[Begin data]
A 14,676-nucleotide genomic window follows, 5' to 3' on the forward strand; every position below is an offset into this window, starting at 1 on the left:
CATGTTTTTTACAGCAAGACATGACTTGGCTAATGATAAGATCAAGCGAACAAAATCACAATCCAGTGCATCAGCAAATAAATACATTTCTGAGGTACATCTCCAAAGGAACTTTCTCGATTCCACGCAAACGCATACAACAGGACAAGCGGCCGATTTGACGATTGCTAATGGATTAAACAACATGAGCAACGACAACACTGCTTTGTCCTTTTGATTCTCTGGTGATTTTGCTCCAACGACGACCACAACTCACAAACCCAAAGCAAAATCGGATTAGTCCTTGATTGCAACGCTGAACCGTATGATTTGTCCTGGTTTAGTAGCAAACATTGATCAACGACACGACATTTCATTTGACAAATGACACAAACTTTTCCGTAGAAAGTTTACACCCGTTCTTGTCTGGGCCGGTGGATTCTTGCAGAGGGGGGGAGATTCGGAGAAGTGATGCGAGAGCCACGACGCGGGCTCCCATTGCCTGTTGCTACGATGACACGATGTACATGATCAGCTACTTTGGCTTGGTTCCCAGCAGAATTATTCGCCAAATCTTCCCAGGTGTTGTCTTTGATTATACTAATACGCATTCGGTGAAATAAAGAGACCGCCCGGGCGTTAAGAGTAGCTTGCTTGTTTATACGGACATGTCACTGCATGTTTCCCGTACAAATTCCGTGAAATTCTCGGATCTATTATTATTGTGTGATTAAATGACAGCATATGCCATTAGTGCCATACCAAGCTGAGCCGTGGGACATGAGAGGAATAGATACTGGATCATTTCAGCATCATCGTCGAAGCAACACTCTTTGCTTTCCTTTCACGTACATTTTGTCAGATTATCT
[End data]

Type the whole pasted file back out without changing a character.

A 14,676-nucleotide genomic window follows, 5' to 3' on the forward strand; every position below is an offset into this window, starting at 1 on the left:
CATGTTTTTTACAGCAAGACATGACTTGGCTAATGATAAGATCAAGCGAACAAAATCACAATCCAGTGCATCAGCAAATAAATACATTTCTGAGGTACATCTCCAAAGGAACTTTCTCGATTCCACGCAAACGCATACAACAGGACAAGCGGCCGATTTGACGATTGCTAATGGATTAAACAACATGAGCAACGACAACACTGCTTTGTCCTTTTGATTCTCTGGTGATTTTGCTCCAACGACGACCACAACTCACAAACCCAAAGCAAAATCGGATTAGTCCTTGATTGCAACGCTGAACCGTATGATTTGTCCTGGTTTAGTAGCAAACATTGATCAACGACACGACATTTCATTTGACAAATGACACAAACTTTTCCGTAGAAAGTTTACACCCGTTCTTGTCTGGGCCGGTGGATTCTTGCAGAGGGGGGGAGATTCGGAGAAGTGATGCGAGAGCCACGACGCGGGCTCCCATTGCCTGTTGCTACGATGACACGATGTACATGATCAGCTACTTTGGCTTGGTTCCCAGCAGAATTATTCGCCAAATCTTCCCAGGTGTTGTCTTTGATTATACTAATACGCATTCGGTGAAATAAAGAGACCGCCCGGGCGTTAAGAGTAGCTTGCTTGTTTATACGGACATGTCACTGCATGTTTCCCGTACAAATTCCGTGAAATTCTCGGATCTATTATTATTGTGTGATTAAATGACAGCATATGCCATTAGTGCCATACCAAGCTGAGCCGTGGGACATGAGAGGAATAGATACTGGATCATTTCAGCATCATCGTCGAAGCAACACTCTTTGCTTTCCTTTCACGTACATTTTGTCAGATTATCT